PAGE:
Unmanned Aerial Vehicles’ (UAV) have been all the rage as more people and businesses find new applications for this technology to improve their daily lives. Now, Boeing is looking to rework this technology into something that could help map a survey the deepest depths of our oceans. Boeing’s 51-long unmanned undersea vehicle or UUV can scour the oceans for up to 6 months at a time without the need to return to a surface ship for refueling.
Named the Echo Voyager, this is not the first UUV developed by Boeing but is in fact their most self-sufficient. Running on lithium-ion or silver zinc batteries that have the ability to power it for a few days at a time, Voyager has a diesel generator that will recharge the batteries when they’re running low. Instead of having to swim back to a ship on the surface, Voyager will resurface wherever it is located and power up its diesel engine so as to release the exhaust in the air rather than the sea.
Having the ability to be nearly completely self-sufficient, it opens up entirely new possibilities for ocean exploration while dramatically reducing the costs. Hiring a surface ship along with an entire crew is extremely expensive. Instead with the Voyager, a company can launch the 50-ton UUV from anywhere and have it sail to its destination on its own.
The impressive 7,500 mile range can allow the Voyager to make treks that were nearly impossible with Boeing’s or any other UUV available today. The hybrid rechargeable power system is really what makes this UUV spectacular. No other UUV out there can stay out at sea longer and the added benefit of being completely un-tethered from any surface ship.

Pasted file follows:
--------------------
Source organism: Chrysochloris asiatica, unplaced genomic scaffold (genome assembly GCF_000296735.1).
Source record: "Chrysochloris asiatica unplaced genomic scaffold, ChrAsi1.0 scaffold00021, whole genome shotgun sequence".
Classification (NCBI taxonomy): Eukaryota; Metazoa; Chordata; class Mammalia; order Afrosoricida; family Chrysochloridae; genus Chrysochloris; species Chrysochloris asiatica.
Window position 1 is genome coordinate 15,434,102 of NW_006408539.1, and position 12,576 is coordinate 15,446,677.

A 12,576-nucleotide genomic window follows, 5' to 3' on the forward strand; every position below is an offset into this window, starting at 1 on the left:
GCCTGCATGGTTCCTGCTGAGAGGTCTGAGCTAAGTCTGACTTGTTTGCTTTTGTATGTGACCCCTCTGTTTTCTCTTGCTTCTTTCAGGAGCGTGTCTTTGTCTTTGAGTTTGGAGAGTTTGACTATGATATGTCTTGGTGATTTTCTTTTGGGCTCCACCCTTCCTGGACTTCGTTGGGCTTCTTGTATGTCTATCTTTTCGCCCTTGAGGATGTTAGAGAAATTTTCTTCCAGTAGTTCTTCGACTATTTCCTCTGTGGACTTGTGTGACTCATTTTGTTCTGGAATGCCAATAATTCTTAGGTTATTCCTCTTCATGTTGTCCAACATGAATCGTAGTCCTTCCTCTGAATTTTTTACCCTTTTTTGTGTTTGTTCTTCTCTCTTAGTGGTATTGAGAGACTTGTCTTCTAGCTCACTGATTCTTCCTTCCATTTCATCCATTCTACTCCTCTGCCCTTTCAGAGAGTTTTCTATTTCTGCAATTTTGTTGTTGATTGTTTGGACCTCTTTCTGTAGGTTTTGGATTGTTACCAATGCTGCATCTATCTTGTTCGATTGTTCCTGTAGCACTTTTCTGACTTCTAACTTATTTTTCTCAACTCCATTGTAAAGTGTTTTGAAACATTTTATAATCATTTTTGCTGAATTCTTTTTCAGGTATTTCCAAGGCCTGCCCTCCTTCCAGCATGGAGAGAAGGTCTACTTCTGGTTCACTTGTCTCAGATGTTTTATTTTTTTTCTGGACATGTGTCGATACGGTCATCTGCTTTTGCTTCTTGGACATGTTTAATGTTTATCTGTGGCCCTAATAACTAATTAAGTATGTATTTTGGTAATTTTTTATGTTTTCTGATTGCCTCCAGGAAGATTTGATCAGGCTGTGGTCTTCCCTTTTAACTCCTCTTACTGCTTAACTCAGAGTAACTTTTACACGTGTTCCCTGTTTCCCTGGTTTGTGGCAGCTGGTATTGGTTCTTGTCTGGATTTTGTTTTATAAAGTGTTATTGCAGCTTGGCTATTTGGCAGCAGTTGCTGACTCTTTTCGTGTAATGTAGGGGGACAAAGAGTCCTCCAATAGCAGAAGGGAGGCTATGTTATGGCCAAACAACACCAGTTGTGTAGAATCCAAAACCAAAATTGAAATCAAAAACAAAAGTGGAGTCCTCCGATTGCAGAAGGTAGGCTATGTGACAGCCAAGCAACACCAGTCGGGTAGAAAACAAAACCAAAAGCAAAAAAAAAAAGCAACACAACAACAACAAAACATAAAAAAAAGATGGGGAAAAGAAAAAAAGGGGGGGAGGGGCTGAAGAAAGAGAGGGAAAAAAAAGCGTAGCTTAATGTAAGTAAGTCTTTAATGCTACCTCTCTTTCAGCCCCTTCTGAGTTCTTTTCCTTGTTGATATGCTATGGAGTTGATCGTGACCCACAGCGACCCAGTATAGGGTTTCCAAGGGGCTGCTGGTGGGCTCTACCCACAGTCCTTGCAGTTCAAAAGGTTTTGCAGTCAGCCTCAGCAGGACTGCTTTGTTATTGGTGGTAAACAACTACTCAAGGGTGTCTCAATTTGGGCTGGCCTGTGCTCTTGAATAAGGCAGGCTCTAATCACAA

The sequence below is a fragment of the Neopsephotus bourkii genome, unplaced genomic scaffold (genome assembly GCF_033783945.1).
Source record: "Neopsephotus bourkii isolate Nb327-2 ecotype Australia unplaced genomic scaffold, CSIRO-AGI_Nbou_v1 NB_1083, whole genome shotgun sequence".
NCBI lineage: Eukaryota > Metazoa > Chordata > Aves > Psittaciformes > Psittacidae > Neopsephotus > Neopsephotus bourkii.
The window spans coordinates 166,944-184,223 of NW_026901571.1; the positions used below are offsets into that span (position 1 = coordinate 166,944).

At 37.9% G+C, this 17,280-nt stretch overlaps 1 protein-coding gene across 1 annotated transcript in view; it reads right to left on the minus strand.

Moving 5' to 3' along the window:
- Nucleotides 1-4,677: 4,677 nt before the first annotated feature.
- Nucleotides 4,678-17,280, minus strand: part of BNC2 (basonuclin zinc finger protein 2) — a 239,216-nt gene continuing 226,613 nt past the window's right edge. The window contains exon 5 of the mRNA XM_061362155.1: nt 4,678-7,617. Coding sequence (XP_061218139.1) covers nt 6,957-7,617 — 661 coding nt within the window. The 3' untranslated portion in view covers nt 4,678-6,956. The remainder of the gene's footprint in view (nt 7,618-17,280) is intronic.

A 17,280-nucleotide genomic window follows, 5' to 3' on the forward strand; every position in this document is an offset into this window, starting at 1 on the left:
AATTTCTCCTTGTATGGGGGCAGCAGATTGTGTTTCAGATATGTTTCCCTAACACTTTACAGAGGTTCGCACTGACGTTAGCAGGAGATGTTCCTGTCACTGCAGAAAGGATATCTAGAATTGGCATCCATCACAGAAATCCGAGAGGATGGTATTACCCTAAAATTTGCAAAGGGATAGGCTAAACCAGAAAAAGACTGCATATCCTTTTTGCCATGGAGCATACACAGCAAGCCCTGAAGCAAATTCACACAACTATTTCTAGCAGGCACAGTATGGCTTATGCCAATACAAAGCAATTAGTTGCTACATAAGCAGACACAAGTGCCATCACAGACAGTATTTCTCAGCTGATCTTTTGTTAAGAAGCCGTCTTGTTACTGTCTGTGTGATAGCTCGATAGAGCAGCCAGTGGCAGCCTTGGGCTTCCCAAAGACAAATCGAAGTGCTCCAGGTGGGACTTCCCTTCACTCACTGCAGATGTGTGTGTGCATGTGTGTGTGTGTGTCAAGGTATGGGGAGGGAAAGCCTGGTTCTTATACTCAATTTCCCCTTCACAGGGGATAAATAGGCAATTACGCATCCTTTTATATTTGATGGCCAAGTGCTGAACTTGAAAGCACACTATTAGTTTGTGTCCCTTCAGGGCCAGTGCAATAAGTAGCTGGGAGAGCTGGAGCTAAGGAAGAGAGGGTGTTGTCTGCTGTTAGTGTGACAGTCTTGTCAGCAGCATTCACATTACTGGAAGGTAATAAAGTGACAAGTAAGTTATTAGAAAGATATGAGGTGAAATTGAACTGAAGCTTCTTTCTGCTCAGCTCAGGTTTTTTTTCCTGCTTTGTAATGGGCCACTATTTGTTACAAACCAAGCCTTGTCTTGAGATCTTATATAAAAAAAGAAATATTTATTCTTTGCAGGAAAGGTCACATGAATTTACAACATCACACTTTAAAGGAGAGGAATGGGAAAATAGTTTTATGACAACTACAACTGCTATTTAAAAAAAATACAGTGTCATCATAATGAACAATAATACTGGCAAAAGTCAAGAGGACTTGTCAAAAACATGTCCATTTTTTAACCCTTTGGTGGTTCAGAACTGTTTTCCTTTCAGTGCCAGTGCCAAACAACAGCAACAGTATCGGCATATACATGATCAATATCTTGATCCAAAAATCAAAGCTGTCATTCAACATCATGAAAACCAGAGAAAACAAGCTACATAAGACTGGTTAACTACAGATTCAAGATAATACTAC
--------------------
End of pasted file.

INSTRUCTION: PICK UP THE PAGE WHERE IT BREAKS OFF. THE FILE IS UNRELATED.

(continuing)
Any ocean is notoriously difficult to explore but now more than ever it is critical to investigate what lies below the murky depths.
Businesses that inspect and maintain underwater infrastructure are particularly interested in the benefits Voyager has to offer. Some of these companies are responsible for surveying and inspecting underwater infrastructure that spans impressive distances across the ocean. Having an unmanned vehicle that is able to stay stationed near these critical structures could prove invaluable. Furthermore, if there is an immediate issue, instead of having to prepare a crew and ship along with a tethered UUV, Boeing’s Voyager can steam full speed toward the area of concern.
An application that has piqued the interest of oil companies is its ability to survey and map the ocean floor. Accurate scans and its ability to reach depths of 11,000 feet, this could prove an essential tool for oil exploration and barge inspections. The range offers these companies the ability to explore an incredible amount of the sea floor without ever having to put a person in danger or stop to refuel. The cost savings could be immense.
The Echo Voyager has already begun testing at Boeing’s 35-foot deep pool in Huntington Beach, California and deep-sea trials will begin off the California coast this summer. No word yet on the price or when it will be commercially available. This impressive technology is sure to have a lasting impact on ocean exploration, there’s no telling what we will discover.